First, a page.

EU slaps €1bn fine on car bearing cartel

Wednesday 19 March 2014 12.23
The European Commission has slapped fines totaling nearly €1 billion on a cartel of European and Japanese companies
The European Commission has slapped fines totaling nearly €1 billion on a cartel of European and Japanese companies

The European Commission has slapped fines totaling nearly €1 billion on a cartel of European and Japanese companies that supply ball bearings to car and truck manufacturers.

The six companies "colluded to secretly coordinate their pricing strategy vis-a-vis automotive customers for more than seven years" said the Commission in announcing the €953m in fines.

The biggest fine of €370.5m was imposed on Germany's Schaeffler, followed by Sweden's SKF at €315.1m.

Of the four Japanese companies, three were fined: NTN €201.4m, NSK €62.4m and NFC nearly €4m.

JTEKT escaped a fine as it reported the cartel to the European Commission.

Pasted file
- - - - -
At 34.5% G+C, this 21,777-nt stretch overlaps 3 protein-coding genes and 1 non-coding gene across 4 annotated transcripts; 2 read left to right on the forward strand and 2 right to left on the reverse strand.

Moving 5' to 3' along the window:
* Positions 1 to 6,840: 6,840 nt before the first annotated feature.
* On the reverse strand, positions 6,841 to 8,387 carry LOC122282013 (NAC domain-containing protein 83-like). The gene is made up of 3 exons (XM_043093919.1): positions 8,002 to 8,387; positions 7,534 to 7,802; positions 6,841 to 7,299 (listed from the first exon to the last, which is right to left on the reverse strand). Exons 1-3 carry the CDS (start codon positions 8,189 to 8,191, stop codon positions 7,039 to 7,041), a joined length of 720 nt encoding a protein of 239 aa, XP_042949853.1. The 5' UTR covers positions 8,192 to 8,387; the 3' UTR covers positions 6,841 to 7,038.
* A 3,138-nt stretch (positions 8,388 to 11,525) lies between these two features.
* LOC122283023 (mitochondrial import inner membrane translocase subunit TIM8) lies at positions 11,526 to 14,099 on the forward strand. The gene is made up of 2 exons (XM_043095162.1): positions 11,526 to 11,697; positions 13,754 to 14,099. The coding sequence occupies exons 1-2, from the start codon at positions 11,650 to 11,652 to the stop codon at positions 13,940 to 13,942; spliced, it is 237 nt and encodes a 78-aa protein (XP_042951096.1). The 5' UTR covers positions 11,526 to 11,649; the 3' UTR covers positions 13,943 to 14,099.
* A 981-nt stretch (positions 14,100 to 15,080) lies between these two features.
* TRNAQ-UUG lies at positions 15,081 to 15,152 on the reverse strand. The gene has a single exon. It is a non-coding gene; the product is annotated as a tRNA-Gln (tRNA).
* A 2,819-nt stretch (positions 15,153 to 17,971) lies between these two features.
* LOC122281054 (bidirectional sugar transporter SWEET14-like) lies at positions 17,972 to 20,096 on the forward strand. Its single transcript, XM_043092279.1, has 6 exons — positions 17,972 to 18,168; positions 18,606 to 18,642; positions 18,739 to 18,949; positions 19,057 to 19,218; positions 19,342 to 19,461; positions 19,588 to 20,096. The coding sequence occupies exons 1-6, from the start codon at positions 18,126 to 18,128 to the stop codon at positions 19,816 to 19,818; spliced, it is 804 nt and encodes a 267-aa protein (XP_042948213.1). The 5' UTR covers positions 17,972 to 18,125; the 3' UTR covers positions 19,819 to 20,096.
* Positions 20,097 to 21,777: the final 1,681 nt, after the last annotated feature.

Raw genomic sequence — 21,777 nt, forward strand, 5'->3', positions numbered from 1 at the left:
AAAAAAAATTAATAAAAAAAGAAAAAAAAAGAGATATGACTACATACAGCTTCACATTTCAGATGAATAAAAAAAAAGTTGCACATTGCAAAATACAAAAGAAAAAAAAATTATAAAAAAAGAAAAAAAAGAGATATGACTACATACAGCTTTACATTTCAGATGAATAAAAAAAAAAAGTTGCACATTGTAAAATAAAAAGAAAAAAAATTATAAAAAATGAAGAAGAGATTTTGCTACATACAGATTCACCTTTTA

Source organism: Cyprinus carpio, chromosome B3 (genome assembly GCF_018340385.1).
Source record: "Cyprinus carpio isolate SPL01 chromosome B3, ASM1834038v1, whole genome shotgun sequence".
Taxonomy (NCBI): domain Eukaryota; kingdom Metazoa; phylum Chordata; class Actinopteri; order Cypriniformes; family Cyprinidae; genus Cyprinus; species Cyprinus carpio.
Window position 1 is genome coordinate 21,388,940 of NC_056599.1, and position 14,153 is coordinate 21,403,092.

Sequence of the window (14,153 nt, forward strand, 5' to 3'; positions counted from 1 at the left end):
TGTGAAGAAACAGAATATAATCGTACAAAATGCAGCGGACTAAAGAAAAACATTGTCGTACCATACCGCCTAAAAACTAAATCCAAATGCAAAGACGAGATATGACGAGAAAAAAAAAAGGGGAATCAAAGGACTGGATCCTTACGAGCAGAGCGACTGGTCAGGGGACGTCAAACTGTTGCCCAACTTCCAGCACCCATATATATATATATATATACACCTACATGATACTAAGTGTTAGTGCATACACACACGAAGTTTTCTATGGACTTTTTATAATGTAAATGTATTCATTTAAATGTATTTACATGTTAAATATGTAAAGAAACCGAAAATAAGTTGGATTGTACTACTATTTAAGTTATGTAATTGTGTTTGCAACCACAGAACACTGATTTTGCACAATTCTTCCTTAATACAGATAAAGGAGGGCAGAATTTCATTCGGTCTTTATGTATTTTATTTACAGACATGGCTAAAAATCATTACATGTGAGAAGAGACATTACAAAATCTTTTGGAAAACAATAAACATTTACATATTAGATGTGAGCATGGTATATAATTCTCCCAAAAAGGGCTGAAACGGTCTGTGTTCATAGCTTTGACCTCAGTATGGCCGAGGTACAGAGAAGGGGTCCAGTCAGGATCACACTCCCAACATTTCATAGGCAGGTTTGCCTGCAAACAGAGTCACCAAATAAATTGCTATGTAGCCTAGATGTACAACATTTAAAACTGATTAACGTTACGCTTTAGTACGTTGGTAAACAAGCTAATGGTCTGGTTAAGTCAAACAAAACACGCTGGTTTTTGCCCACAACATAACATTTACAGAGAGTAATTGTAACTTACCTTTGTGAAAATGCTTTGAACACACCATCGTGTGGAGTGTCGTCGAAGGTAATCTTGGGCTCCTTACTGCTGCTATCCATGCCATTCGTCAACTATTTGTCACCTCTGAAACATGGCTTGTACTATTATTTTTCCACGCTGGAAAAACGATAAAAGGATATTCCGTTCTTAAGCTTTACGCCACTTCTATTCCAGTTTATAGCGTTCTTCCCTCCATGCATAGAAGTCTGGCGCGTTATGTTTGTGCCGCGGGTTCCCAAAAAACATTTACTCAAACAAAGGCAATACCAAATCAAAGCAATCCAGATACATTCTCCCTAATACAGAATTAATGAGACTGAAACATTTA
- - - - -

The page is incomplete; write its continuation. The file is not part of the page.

The other five companies had their fines reduced as they agreed to settle with the Commission.

"Today's decision is a further milestone in the Commission's ongoing effort to bust cartels in the markets for car parts," said Joaquin Almunia, the Commission vice president in charge of competition policy.

The Commission said the companies colluded from 2004 to 2011 to pass along steel cost increases to vehicle manufacturers.

European vehicle manufacturers, which are estimated to have bought over €2bn in bearings annually, would request bids to select their suppliers for the metal spheres which reduce friction between moving parts in cars and trucks.

The commission said the six bearings manufacturers had colluded and shared sensitive information in submitting bids.

The Commission has also busted producers of automotive electric wiring and foam used in car seats.

"I hope the fines imposed will deter companies from engaging in such illegal behaviour and help restore competition in this industry," said Almunia.

"If left unchallenged, cartels for car parts might impair the competitiveness of the automotive sector and artificially raise the price paid by European consumers who buy cars," he added.